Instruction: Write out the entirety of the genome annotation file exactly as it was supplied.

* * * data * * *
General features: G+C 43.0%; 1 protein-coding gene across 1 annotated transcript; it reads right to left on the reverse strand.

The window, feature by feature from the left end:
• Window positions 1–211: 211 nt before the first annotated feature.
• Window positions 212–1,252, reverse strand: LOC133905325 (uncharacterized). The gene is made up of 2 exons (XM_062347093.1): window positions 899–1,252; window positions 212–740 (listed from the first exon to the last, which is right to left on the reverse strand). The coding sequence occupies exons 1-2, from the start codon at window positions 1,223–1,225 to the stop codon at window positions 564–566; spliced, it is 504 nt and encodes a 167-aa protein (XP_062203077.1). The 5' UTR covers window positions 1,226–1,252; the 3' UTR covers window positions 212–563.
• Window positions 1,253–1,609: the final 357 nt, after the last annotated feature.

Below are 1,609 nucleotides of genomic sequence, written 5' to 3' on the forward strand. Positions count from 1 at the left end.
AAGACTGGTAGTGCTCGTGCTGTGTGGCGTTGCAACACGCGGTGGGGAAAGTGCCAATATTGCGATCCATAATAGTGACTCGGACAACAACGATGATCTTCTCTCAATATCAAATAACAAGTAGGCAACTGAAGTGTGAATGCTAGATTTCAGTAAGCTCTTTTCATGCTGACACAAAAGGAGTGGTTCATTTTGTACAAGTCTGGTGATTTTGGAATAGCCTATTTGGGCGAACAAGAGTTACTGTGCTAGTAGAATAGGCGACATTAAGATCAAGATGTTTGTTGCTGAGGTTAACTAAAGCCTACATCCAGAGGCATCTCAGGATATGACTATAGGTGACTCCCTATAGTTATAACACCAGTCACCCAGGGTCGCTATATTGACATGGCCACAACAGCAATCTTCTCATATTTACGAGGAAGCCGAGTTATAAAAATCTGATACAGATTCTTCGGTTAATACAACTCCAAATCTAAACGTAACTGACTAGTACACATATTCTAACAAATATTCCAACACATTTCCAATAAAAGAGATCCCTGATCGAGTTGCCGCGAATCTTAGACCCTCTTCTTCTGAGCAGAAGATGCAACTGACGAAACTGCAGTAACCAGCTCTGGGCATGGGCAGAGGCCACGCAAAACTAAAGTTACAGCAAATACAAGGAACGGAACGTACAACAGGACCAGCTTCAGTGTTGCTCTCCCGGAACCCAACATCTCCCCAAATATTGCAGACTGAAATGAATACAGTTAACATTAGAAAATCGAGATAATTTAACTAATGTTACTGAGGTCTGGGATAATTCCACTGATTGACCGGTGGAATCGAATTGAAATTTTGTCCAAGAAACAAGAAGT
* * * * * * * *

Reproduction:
General features: G+C 43.0%; 1 protein-coding gene across 1 annotated transcript; it reads right to left on the reverse strand.

The window, feature by feature from the left end:
• Window positions 1–211: 211 nt before the first annotated feature.
• Window positions 212–1,252, reverse strand: LOC133905325 (uncharacterized). The gene is made up of 2 exons (XM_062347093.1): window positions 899–1,252; window positions 212–740 (listed from the first exon to the last, which is right to left on the reverse strand). The coding sequence occupies exons 1-2, from the start codon at window positions 1,223–1,225 to the stop codon at window positions 564–566; spliced, it is 504 nt and encodes a 167-aa protein (XP_062203077.1). The 5' UTR covers window positions 1,226–1,252; the 3' UTR covers window positions 212–563.
• Window positions 1,253–1,609: the final 357 nt, after the last annotated feature.

Below are 1,609 nucleotides of genomic sequence, written 5' to 3' on the forward strand. Positions count from 1 at the left end.
AAGACTGGTAGTGCTCGTGCTGTGTGGCGTTGCAACACGCGGTGGGGAAAGTGCCAATATTGCGATCCATAATAGTGACTCGGACAACAACGATGATCTTCTCTCAATATCAAATAACAAGTAGGCAACTGAAGTGTGAATGCTAGATTTCAGTAAGCTCTTTTCATGCTGACACAAAAGGAGTGGTTCATTTTGTACAAGTCTGGTGATTTTGGAATAGCCTATTTGGGCGAACAAGAGTTACTGTGCTAGTAGAATAGGCGACATTAAGATCAAGATGTTTGTTGCTGAGGTTAACTAAAGCCTACATCCAGAGGCATCTCAGGATATGACTATAGGTGACTCCCTATAGTTATAACACCAGTCACCCAGGGTCGCTATATTGACATGGCCACAACAGCAATCTTCTCATATTTACGAGGAAGCCGAGTTATAAAAATCTGATACAGATTCTTCGGTTAATACAACTCCAAATCTAAACGTAACTGACTAGTACACATATTCTAACAAATATTCCAACACATTTCCAATAAAAGAGATCCCTGATCGAGTTGCCGCGAATCTTAGACCCTCTTCTTCTGAGCAGAAGATGCAACTGACGAAACTGCAGTAACCAGCTCTGGGCATGGGCAGAGGCCACGCAAAACTAAAGTTACAGCAAATACAAGGAACGGAACGTACAACAGGACCAGCTTCAGTGTTGCTCTCCCGGAACCCAACATCTCCCCAAATATTGCAGACTGAAATGAATACAGTTAACATTAGAAAATCGAGATAATTTAACTAATGTTACTGAGGTCTGGGATAATTCCACTGATTGACCGGTGGAATCGAATTGAAATTTTGTCCAAGAAACAAGAAGT